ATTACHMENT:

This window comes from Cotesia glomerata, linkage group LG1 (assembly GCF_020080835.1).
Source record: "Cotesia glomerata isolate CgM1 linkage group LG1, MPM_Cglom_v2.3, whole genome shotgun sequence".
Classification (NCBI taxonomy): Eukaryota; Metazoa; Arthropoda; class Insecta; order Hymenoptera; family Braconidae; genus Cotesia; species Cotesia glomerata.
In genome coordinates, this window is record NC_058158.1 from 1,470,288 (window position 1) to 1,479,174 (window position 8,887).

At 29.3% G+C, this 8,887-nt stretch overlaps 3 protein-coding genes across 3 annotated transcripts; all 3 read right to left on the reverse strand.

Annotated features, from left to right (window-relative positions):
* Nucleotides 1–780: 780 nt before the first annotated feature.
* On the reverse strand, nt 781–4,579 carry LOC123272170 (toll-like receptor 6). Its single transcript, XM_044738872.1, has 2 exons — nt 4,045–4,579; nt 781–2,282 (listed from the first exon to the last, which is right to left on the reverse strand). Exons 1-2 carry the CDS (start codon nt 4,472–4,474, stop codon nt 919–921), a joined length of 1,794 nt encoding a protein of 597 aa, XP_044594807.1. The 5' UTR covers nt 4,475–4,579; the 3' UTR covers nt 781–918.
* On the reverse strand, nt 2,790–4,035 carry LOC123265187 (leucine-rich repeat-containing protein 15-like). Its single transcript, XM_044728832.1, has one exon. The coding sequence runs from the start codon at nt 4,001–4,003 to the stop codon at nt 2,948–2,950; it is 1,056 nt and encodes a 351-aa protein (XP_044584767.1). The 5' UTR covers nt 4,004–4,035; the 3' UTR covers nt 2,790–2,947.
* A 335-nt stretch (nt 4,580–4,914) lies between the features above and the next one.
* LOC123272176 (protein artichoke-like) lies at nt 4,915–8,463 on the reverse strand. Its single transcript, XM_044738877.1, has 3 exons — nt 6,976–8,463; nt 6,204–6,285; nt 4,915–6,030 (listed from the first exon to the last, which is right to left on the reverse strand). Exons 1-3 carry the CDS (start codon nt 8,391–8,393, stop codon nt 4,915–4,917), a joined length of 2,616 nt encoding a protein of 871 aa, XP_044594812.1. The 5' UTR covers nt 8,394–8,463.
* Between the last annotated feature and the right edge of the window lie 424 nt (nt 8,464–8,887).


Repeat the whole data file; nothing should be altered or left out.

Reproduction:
This window comes from Cotesia glomerata, linkage group LG1 (assembly GCF_020080835.1).
Source record: "Cotesia glomerata isolate CgM1 linkage group LG1, MPM_Cglom_v2.3, whole genome shotgun sequence".
Classification (NCBI taxonomy): Eukaryota; Metazoa; Arthropoda; class Insecta; order Hymenoptera; family Braconidae; genus Cotesia; species Cotesia glomerata.
In genome coordinates, this window is record NC_058158.1 from 1,470,288 (window position 1) to 1,479,174 (window position 8,887).

At 29.3% G+C, this 8,887-nt stretch overlaps 3 protein-coding genes across 3 annotated transcripts; all 3 read right to left on the reverse strand.

Annotated features, from left to right (window-relative positions):
* Nucleotides 1–780: 780 nt before the first annotated feature.
* On the reverse strand, nt 781–4,579 carry LOC123272170 (toll-like receptor 6). Its single transcript, XM_044738872.1, has 2 exons — nt 4,045–4,579; nt 781–2,282 (listed from the first exon to the last, which is right to left on the reverse strand). Exons 1-2 carry the CDS (start codon nt 4,472–4,474, stop codon nt 919–921), a joined length of 1,794 nt encoding a protein of 597 aa, XP_044594807.1. The 5' UTR covers nt 4,475–4,579; the 3' UTR covers nt 781–918.
* On the reverse strand, nt 2,790–4,035 carry LOC123265187 (leucine-rich repeat-containing protein 15-like). Its single transcript, XM_044728832.1, has one exon. The coding sequence runs from the start codon at nt 4,001–4,003 to the stop codon at nt 2,948–2,950; it is 1,056 nt and encodes a 351-aa protein (XP_044584767.1). The 5' UTR covers nt 4,004–4,035; the 3' UTR covers nt 2,790–2,947.
* A 335-nt stretch (nt 4,580–4,914) lies between the features above and the next one.
* LOC123272176 (protein artichoke-like) lies at nt 4,915–8,463 on the reverse strand. Its single transcript, XM_044738877.1, has 3 exons — nt 6,976–8,463; nt 6,204–6,285; nt 4,915–6,030 (listed from the first exon to the last, which is right to left on the reverse strand). Exons 1-3 carry the CDS (start codon nt 8,391–8,393, stop codon nt 4,915–4,917), a joined length of 2,616 nt encoding a protein of 871 aa, XP_044594812.1. The 5' UTR covers nt 8,394–8,463.
* Between the last annotated feature and the right edge of the window lie 424 nt (nt 8,464–8,887).